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Another purple bonsai variety, grown out from a small two branch frag. This is growing in the lagoon tank, directly beneath the Kessil LEDs. Several inches from the surface, it enjoys optimal lighting and flow conditions.

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A close-up of the purple bonsai.

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Very nice tanks and SPS. May I know what is your secret to getting those awesome colours?

Also, you didnt mention on checking the newly purchased coral for aefw eggs. Aside from dipping and shaking the bag, how do you remove any eggs found on the coral?

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On 5/20/2020 at 12:48 PM, CalvinKlein said:

Very nice tanks and SPS. May I know what is your secret to getting those awesome colours?

Also, you didnt mention on checking the newly purchased coral for aefw eggs. Aside from dipping and shaking the bag, how do you remove any eggs found on the coral?

Thanks CK.

Maintaining optimal water parameters coupled with mixed turbulent flow contribute to bringing out the best in SPS corals.

Plus I've kept the bio-load low from the start, and maintained a low nutrient environment. This translates to "less brown" in the corals, allowing the colour pigmentation to standout.

Equally important are the lights. I've always liked the look of corals under T5s. Its spectrum and coverage are still the benchmark. Going with full LEDs, I played around with the settings/spectrum and program to achieve a similar visual and effect. I blanketed the small tank footprint with two AI Hydra 52HDs, providing the corals with ample illumination and good light coverage. Added an Orphek light bar at the front for a little extra.

The reefeeping principles I apply can be easily followed and replicated. The idea is to keep things as simple as possible, the overall setup and its maintenance. It just requires a little effort, discipline and commitment.

As for checking newly purchased corals for aefw eggs, yes, that's a must. I inspect everything closely. If I see anything that resembles eggs, I will cut off the affected sections liberally and only keep the healthy branches/frags.

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On 4/22/2020 at 4:51 PM, danano said:

Yes, lots to learn indeed, with LEDs and all the new equipment and reef keeping methods.... it was back to school for me.

Here's a growth sequence for a hoeksemai frag I salvaged from the mother colony, a piece that started in a nano tank before the 50g. Attached to a small piece of coral rubble, it's now fully encrusted with a few IMG_20190608_200107.thumb.jpg.b2537a7d9025771a992236873b9a3b1a.jpgnew growth tips.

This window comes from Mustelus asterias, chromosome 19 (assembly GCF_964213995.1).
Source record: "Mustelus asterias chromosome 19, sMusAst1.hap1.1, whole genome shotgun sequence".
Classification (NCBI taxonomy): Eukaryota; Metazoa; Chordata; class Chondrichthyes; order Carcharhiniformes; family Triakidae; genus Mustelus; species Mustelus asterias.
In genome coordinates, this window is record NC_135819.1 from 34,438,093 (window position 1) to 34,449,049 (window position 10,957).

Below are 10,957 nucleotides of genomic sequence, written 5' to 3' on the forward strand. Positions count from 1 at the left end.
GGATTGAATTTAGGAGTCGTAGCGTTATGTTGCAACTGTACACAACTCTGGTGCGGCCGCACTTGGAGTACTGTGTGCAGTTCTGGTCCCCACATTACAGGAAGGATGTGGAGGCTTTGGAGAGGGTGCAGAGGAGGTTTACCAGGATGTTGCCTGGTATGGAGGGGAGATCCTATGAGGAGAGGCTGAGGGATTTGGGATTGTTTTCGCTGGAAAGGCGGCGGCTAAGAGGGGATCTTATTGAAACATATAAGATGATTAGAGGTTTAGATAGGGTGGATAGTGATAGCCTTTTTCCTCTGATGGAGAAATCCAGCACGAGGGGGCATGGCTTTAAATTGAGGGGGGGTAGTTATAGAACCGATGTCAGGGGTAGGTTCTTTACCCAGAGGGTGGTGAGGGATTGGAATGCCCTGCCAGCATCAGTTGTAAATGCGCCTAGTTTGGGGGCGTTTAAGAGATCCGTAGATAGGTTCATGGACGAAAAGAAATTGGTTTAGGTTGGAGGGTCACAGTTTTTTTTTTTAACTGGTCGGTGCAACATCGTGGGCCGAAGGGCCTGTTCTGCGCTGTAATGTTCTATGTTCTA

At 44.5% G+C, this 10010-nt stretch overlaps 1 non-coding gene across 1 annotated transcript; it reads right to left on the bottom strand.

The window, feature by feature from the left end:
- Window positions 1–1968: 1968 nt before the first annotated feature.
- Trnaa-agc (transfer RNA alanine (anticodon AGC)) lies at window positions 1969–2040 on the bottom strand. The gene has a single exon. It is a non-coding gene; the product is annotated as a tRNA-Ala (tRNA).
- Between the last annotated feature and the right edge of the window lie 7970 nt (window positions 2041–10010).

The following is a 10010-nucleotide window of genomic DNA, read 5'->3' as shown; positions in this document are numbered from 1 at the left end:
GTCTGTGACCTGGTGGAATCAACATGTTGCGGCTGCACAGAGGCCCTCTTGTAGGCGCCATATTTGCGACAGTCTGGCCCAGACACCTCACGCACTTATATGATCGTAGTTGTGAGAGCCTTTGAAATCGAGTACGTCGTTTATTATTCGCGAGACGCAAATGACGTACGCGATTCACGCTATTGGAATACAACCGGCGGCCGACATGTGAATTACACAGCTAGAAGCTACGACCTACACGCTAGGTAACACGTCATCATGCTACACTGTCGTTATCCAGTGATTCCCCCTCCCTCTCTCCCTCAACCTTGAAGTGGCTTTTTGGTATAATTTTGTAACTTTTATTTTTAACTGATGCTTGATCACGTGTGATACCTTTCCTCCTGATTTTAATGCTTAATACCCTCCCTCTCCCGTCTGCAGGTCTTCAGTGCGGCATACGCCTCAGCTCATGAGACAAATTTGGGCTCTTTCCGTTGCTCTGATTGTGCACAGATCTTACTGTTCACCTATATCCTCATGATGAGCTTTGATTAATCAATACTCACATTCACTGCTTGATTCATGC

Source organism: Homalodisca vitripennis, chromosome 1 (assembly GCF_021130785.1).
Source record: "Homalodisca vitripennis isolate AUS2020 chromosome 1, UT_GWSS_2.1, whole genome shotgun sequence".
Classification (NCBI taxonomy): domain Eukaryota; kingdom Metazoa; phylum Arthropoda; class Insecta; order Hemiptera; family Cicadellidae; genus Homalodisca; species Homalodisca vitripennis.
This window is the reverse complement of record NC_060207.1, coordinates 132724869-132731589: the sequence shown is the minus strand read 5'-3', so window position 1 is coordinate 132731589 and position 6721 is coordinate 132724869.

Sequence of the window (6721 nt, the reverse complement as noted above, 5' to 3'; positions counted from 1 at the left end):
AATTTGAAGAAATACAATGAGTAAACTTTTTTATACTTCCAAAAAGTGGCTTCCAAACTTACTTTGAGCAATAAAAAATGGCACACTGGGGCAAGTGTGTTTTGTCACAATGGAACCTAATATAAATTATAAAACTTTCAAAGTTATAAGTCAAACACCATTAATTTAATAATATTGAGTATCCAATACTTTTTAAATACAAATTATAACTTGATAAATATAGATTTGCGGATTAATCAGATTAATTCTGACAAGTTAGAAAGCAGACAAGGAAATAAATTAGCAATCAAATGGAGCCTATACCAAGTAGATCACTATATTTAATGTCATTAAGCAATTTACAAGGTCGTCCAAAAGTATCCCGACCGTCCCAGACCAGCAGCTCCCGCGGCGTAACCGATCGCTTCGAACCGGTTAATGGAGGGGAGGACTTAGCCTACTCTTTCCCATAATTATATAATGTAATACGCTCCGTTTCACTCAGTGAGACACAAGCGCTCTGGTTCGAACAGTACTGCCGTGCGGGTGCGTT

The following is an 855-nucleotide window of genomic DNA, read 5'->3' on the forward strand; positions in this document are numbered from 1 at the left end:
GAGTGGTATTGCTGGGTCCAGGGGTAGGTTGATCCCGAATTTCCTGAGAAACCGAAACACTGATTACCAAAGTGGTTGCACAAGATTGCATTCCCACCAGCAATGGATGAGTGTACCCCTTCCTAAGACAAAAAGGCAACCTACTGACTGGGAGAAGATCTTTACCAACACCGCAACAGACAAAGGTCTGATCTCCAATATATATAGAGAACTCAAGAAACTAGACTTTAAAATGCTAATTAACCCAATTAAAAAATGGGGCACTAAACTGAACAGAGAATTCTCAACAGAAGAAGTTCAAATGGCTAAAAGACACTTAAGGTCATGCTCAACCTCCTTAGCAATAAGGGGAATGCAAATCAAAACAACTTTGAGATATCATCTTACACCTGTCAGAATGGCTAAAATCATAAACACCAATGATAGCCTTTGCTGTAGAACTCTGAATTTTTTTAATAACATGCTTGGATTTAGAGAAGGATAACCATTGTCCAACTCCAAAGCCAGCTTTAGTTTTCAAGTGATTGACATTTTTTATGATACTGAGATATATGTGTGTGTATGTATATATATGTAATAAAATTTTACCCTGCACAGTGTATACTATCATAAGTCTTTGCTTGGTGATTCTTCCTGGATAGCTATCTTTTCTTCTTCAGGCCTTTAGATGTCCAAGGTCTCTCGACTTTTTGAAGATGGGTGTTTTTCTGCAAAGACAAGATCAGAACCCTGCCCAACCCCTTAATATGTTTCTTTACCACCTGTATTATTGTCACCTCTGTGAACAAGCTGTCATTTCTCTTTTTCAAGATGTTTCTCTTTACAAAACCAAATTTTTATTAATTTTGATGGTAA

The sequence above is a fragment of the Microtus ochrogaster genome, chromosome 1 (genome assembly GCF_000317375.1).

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Growth in a month

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On 5/10/2020 at 12:07 PM, danano said:

Let there be light! Two AI Hydra 52HDs and a single OR2 60 Blue Plus provide ample illumination for the corals in the 650mm x 650mm x 500mm glass box.

 

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May i Know what size of gravel are you using?

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Ash, the gravel consists of a mixture of 40% course sand (approx size 2-3mm) and 60% coral chips/crushed coral (5-10mm). Just a thin layer for aesthetics. Sand for the wrasses.

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German Blue Polyp Acropora loses battle against Mini Hot Pink Stylopora. They've been friendly neighbours for over half a year until they grew within millimeters from one another. I fragged the German Blue once to allow more space for the pink stylo to grow. It didn't take long for the stylo to get up close and personal with the acro again. That's when the chemical warfare began. Notice the exposed/burnt section on the right side of the German Blue (in the first pic). Seeing that my only German Blue specimen was losing the fight, I made the decision to rescape a small section of the reefscape, moving things around a little. Given space constraints, I was forced to "resize" the stylo colony and relocate it to a less then ideal partially-shaded location. It's a fairly hardy coral species and should do fine, just that the pink colouration will be muted and growth stunted to some extent. At the same time, a Blue Hoeksemai was moved closer to the front, exposing the encrusting base with growth tips to more light. Stuck a small rock and a few frags to the recaped section as well, leaving a little space for perhaps another coral :).

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The original spot, before the minor rescape. Thin branch Hot Pink Stylopora with German Blue Polyp Acropora on the far left. Blue Hoeksemai in the background.